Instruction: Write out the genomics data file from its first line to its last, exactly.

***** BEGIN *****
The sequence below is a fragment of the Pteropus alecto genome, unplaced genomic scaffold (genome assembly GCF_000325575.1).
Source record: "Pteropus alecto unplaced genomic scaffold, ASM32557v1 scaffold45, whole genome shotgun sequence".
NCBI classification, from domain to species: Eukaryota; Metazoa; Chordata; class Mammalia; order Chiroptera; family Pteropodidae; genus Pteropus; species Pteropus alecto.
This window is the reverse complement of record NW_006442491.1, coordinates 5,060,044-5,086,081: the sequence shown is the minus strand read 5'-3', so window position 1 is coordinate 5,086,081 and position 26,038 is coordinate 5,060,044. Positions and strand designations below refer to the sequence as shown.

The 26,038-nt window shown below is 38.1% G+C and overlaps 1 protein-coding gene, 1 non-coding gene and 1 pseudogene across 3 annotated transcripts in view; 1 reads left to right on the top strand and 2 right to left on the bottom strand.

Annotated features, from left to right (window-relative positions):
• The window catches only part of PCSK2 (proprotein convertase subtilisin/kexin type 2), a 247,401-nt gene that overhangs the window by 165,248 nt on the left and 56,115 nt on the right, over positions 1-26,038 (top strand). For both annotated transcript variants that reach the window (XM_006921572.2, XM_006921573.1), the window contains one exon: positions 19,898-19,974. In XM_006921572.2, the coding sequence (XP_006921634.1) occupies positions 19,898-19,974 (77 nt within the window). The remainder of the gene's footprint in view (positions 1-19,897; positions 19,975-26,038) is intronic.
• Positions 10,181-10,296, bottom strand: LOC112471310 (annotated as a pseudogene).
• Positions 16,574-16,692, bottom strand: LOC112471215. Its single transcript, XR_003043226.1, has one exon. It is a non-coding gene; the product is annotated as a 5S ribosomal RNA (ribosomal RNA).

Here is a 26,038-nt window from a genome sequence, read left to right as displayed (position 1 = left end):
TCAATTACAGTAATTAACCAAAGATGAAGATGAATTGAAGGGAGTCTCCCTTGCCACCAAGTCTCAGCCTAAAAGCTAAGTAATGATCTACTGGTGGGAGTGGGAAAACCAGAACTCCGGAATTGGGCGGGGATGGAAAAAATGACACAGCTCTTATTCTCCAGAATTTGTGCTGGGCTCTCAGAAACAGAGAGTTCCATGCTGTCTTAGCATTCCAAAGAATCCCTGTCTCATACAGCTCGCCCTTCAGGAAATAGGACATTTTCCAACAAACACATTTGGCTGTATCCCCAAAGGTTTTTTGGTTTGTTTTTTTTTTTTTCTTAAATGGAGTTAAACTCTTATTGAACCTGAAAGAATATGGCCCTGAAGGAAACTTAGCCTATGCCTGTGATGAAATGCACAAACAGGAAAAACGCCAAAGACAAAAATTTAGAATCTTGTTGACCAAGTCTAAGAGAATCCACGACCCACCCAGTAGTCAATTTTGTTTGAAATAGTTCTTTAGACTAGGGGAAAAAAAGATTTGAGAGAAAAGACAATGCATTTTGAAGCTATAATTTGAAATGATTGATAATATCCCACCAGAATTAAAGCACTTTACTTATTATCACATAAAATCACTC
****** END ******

The sequence below is a fragment of the Pteropus alecto genome, unplaced genomic scaffold (genome assembly GCF_000325575.1).
Source record: "Pteropus alecto unplaced genomic scaffold, ASM32557v1 scaffold45, whole genome shotgun sequence".
NCBI classification, from domain to species: Eukaryota; Metazoa; Chordata; class Mammalia; order Chiroptera; family Pteropodidae; genus Pteropus; species Pteropus alecto.
This window is the reverse complement of record NW_006442491.1, coordinates 5,060,044-5,086,081: the sequence shown is the minus strand read 5'-3', so window position 1 is coordinate 5,086,081 and position 26,038 is coordinate 5,060,044. Positions and strand designations below refer to the sequence as shown.

The 26,038-nt window shown below is 38.1% G+C and overlaps 1 protein-coding gene, 1 non-coding gene and 1 pseudogene across 3 annotated transcripts in view; 1 reads left to right on the top strand and 2 right to left on the bottom strand.

Annotated features, from left to right (window-relative positions):
• The window catches only part of PCSK2 (proprotein convertase subtilisin/kexin type 2), a 247,401-nt gene that overhangs the window by 165,248 nt on the left and 56,115 nt on the right, over positions 1-26,038 (top strand). For both annotated transcript variants that reach the window (XM_006921572.2, XM_006921573.1), the window contains one exon: positions 19,898-19,974. In XM_006921572.2, the coding sequence (XP_006921634.1) occupies positions 19,898-19,974 (77 nt within the window). The remainder of the gene's footprint in view (positions 1-19,897; positions 19,975-26,038) is intronic.
• Positions 10,181-10,296, bottom strand: LOC112471310 (annotated as a pseudogene).
• Positions 16,574-16,692, bottom strand: LOC112471215. Its single transcript, XR_003043226.1, has one exon. It is a non-coding gene; the product is annotated as a 5S ribosomal RNA (ribosomal RNA).

Here is a 26,038-nt window from a genome sequence, read left to right as displayed (position 1 = left end):
TCAATTACAGTAATTAACCAAAGATGAAGATGAATTGAAGGGAGTCTCCCTTGCCACCAAGTCTCAGCCTAAAAGCTAAGTAATGATCTACTGGTGGGAGTGGGAAAACCAGAACTCCGGAATTGGGCGGGGATGGAAAAAATGACACAGCTCTTATTCTCCAGAATTTGTGCTGGGCTCTCAGAAACAGAGAGTTCCATGCTGTCTTAGCATTCCAAAGAATCCCTGTCTCATACAGCTCGCCCTTCAGGAAATAGGACATTTTCCAACAAACACATTTGGCTGTATCCCCAAAGGTTTTTTGGTTTGTTTTTTTTTTTTTCTTAAATGGAGTTAAACTCTTATTGAACCTGAAAGAATATGGCCCTGAAGGAAACTTAGCCTATGCCTGTGATGAAATGCACAAACAGGAAAAACGCCAAAGACAAAAATTTAGAATCTTGTTGACCAAGTCTAAGAGAATCCACGACCCACCCAGTAGTCAATTTTGTTTGAAATAGTTCTTTAGACTAGGGGAAAAAAAGATTTGAGAGAAAAGACAATGCATTTTGAAGCTATAATTTGAAATGATTGATAATATCCCACCAGAATTAAAGCACTTTACTTATTATCACATAAAATCACTC